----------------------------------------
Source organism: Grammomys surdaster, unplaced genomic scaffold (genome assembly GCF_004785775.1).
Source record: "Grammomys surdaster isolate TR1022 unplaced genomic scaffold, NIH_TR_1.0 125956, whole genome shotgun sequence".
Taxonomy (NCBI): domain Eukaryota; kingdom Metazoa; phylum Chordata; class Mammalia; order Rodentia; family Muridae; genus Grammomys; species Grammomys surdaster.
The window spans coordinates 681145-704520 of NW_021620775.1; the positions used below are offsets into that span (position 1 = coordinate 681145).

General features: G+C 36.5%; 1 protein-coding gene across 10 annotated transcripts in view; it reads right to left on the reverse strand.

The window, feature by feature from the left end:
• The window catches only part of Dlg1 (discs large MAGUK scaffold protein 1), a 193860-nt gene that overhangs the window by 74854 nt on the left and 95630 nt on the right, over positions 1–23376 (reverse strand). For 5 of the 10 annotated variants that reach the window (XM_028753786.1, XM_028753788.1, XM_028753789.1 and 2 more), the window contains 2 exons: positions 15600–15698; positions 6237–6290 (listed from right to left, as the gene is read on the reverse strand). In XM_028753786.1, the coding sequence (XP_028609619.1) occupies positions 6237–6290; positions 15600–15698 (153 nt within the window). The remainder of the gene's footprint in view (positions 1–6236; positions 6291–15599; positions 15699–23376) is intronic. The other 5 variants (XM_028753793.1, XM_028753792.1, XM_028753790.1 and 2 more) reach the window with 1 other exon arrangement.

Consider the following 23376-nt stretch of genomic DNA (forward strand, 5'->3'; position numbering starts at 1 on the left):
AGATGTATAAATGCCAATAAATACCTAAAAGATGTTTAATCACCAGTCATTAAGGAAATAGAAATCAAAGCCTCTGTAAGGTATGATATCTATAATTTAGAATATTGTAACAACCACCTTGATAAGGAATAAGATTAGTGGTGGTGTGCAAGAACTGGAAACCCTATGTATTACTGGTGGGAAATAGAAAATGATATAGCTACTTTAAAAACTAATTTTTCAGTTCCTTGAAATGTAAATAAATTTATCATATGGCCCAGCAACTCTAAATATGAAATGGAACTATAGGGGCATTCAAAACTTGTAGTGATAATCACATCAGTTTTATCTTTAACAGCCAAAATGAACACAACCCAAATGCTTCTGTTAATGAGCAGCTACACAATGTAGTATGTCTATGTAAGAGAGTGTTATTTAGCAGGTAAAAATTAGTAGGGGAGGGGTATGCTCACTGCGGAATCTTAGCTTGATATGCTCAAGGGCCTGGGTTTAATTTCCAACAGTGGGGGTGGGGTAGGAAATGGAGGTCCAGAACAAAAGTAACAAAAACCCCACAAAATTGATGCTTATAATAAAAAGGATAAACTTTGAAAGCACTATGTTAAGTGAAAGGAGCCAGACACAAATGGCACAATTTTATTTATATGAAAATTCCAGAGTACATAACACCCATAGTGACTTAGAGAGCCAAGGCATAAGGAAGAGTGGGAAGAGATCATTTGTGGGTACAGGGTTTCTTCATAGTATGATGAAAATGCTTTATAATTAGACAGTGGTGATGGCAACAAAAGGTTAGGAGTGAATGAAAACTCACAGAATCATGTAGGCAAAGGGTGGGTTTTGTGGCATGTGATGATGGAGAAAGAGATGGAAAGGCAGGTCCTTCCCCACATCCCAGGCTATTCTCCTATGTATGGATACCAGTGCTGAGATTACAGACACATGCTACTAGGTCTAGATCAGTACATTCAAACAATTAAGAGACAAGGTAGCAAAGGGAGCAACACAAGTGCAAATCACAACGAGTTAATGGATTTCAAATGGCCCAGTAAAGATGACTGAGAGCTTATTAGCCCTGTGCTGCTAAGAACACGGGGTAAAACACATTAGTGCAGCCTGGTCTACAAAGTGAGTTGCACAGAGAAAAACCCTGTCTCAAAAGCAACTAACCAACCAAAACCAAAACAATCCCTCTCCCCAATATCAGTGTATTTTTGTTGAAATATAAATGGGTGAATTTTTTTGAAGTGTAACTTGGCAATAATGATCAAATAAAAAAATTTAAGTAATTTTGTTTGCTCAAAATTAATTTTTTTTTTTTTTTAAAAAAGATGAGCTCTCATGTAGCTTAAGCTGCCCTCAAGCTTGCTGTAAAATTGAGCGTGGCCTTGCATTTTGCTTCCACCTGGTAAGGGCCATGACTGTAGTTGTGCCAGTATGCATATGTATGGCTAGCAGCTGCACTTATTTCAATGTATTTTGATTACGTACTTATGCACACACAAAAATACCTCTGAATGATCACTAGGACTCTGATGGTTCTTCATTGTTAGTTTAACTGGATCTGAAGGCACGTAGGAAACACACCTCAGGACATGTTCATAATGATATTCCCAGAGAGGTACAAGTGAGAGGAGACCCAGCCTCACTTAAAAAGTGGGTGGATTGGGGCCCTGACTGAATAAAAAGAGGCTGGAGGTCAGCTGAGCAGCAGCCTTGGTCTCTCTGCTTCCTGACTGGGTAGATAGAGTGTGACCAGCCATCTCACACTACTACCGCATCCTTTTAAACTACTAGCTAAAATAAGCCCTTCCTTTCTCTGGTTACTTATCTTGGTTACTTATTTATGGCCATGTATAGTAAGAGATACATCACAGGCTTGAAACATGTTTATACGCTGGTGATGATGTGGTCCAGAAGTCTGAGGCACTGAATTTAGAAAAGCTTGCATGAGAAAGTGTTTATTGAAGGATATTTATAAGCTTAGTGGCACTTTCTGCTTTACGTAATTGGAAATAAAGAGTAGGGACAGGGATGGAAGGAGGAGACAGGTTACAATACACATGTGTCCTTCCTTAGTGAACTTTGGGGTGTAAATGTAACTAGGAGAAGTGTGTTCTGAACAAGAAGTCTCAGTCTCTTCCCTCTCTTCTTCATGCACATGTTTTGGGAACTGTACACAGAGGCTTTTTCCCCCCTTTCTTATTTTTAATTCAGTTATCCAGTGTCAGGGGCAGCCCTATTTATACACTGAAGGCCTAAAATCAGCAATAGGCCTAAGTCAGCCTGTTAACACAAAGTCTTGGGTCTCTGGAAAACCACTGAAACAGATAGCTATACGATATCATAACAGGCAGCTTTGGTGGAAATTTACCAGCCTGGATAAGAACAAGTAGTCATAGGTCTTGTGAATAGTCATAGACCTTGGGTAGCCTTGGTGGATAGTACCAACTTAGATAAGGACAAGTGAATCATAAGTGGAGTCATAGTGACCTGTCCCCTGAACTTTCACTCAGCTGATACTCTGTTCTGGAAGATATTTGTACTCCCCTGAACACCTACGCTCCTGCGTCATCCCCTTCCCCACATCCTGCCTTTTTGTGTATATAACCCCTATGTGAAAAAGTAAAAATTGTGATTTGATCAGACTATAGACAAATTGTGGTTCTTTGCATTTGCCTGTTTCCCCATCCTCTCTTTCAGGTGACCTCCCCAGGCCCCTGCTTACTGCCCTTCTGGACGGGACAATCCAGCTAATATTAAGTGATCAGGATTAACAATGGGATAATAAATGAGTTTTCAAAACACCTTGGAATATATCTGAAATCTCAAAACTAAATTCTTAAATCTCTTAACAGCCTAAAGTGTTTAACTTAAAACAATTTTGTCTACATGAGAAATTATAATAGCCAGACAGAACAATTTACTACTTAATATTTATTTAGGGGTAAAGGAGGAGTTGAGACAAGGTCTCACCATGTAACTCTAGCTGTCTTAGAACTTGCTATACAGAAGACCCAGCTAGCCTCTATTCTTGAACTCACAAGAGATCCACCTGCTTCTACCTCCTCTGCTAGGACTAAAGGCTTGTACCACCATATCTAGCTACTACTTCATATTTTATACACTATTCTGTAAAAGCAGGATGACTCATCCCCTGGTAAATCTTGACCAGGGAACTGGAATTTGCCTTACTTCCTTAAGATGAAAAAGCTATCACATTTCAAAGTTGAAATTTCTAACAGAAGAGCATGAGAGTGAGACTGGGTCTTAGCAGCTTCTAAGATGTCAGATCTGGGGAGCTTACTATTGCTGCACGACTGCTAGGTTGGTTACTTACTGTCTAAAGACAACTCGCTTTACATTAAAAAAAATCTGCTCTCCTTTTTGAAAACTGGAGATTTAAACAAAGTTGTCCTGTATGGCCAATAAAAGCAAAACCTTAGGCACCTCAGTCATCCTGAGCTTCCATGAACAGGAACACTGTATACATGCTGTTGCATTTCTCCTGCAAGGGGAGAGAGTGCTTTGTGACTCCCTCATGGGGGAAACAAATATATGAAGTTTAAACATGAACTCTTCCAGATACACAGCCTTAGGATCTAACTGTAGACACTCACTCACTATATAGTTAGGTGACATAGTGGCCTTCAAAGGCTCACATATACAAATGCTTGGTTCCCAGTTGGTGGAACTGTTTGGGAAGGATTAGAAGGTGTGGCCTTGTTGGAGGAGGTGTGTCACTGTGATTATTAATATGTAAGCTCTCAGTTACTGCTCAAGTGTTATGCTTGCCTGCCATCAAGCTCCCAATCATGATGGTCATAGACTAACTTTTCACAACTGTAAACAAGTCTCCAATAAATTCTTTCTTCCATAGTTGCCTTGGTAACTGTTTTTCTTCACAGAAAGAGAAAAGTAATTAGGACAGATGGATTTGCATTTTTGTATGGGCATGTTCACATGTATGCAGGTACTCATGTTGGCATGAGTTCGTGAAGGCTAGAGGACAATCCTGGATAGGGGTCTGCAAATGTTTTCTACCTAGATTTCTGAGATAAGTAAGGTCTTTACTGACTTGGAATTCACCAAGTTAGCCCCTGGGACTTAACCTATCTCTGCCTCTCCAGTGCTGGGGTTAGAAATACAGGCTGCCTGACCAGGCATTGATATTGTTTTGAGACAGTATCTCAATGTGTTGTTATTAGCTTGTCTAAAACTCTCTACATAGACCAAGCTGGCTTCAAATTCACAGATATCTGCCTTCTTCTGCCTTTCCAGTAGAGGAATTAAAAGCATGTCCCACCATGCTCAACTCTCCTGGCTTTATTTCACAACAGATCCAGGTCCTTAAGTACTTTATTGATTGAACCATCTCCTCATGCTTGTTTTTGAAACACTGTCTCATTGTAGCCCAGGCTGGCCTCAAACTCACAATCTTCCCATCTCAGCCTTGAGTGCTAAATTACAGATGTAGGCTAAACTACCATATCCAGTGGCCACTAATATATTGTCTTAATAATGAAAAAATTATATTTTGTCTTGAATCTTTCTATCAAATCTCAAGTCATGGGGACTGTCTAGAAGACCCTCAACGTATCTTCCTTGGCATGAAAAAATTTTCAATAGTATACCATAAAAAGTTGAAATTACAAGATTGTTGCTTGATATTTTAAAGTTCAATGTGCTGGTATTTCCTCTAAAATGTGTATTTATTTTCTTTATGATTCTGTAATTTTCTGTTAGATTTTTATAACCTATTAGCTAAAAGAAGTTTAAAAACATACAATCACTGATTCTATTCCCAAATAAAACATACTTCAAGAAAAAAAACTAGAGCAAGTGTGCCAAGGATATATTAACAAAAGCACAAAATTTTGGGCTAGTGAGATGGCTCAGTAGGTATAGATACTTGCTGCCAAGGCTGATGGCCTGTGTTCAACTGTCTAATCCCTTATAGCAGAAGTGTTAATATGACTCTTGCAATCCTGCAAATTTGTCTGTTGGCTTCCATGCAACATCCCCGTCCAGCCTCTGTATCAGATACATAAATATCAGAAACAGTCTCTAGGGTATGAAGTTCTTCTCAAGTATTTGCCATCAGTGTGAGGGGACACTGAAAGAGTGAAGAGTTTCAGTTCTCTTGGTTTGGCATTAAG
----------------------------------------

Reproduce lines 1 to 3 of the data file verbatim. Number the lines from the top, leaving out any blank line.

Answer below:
Source organism: Grammomys surdaster, unplaced genomic scaffold (genome assembly GCF_004785775.1).
Source record: "Grammomys surdaster isolate TR1022 unplaced genomic scaffold, NIH_TR_1.0 125956, whole genome shotgun sequence".
Taxonomy (NCBI): domain Eukaryota; kingdom Metazoa; phylum Chordata; class Mammalia; order Rodentia; family Muridae; genus Grammomys; species Grammomys surdaster.